Due to a variety of reasons, North America has ended up behind the eight ball in terms of our protective response to COVID-19. In particular, my heart goes out to my home state of Michigan, as well as other U.S. states scrambling to take care of their own. Where there is a silver lining to be found, it’s in stories of a courageous population reaching unheard-of levels of resourcefulness in battling this virus!
As a small business owner, I was amazed at the big heart and production line dexterity I read about at Dirty Water Distillery, an artisanal Massachusetts liquor producer. In the early days of the pandemic, when a hand sanitizer shortage was reportedly their area, they realized the ability to make up some of the shortfalls was easily in their grasp. So they suspended production of drinkable alcohol (like their delicious-sounding local cranberry gin ), and quickly pivoted to cleanser alcohol instead, using a recipe the owner’s wife sourced from the WHO website.
“If Dirty Water had the necessary facilities, they had credentials in spades, too: [owner Pepi] Avizonis has a Ph.D. in physics, and his head distiller, Brenton MacKechnie, has a degree in chemistry.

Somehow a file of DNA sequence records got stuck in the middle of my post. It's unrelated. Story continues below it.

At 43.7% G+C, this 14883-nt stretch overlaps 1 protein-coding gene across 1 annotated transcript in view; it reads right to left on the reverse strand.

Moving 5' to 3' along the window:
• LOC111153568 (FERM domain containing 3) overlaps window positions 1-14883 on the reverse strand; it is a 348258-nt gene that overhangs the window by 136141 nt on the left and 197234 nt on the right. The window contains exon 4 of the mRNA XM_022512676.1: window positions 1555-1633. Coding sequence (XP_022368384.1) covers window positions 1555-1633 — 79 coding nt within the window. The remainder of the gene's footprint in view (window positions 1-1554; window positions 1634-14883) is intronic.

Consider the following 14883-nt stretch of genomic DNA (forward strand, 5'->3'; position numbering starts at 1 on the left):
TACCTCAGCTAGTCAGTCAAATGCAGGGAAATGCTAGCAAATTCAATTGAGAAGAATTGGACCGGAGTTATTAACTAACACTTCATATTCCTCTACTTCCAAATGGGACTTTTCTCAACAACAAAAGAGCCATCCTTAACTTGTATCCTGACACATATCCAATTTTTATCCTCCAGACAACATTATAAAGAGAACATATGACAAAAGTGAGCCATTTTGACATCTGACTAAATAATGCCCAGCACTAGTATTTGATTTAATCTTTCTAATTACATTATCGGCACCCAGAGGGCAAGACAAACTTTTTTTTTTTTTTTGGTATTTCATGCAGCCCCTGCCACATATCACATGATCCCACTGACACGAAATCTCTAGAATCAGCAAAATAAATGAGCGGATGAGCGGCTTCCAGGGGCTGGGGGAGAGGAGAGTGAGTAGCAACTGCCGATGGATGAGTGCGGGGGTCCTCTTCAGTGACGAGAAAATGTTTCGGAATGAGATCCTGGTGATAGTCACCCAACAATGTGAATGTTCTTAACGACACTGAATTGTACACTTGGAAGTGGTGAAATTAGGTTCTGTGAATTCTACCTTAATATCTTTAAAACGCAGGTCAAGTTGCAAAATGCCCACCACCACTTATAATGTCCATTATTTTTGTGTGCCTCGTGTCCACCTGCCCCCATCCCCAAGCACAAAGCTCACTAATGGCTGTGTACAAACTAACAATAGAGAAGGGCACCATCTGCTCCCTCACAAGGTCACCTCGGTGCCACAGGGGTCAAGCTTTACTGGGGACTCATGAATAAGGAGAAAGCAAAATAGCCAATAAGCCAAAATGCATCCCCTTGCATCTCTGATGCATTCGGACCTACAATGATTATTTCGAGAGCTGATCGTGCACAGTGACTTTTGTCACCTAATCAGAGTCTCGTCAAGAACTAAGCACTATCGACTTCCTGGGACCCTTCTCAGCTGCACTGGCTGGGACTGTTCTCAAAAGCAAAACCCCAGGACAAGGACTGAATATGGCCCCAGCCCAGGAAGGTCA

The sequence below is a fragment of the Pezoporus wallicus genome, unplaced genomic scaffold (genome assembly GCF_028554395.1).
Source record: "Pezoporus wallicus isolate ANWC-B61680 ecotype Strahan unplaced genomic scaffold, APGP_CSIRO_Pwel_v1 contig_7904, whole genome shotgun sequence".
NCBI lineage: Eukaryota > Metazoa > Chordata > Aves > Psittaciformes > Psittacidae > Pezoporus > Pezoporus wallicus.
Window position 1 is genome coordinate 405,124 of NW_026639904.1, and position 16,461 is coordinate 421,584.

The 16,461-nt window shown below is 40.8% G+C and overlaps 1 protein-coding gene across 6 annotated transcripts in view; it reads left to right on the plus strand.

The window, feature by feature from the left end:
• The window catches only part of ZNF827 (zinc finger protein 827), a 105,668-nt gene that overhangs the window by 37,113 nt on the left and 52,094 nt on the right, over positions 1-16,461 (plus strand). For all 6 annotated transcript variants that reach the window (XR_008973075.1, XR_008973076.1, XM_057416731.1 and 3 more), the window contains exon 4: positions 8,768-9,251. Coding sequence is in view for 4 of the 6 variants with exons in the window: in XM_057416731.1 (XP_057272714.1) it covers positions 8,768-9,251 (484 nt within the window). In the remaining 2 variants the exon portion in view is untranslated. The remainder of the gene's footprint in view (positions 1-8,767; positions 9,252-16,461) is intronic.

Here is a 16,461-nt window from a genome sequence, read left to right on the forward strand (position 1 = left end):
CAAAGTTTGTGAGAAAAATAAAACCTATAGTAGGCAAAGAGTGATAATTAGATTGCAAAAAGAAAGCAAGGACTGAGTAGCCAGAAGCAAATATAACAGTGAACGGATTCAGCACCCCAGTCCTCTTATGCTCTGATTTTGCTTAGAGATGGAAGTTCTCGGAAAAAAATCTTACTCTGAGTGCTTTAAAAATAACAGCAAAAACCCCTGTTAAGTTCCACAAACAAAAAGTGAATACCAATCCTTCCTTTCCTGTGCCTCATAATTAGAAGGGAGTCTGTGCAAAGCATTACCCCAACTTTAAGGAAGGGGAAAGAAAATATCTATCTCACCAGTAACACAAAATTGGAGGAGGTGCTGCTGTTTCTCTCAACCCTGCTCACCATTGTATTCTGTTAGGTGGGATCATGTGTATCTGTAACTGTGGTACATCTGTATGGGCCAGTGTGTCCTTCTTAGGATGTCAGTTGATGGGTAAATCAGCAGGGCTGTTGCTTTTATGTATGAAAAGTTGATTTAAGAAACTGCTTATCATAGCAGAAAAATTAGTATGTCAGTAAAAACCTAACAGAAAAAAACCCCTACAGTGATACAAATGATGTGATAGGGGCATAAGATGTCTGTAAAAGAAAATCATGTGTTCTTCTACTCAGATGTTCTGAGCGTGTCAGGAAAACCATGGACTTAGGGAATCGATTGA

Aside from ethanol and distilled water, both available in droves at the distillery already, the recipe called for glycerol and hydrogen peroxide, easily procured ingredients. After their first five-gallon test batch came out well, Avizonis and MacKechnie jumped to a 40-gallon batch the next day. In two weeks, the distillery has produced and distributed about 200 gallons of hand sanitizer, and they’re just getting started.”
Local emergency services and hospitals have been using Dirty Water hand sanitizer by the barrel, and the taproom has been open for members of the public to come in and refill their own personal bottles. In a perfect world, we’ll look forward to the day when we can enjoy a simple cocktail again (I daresay maybe on a patio? With other people??). Until then, while it is very much a problem that government support isn’t there for many populations, I’m thrilled to see individual citizens using their unique strengths to help others. That is the literal foundation of civilization — and as long as we have that, we will ultimately make it.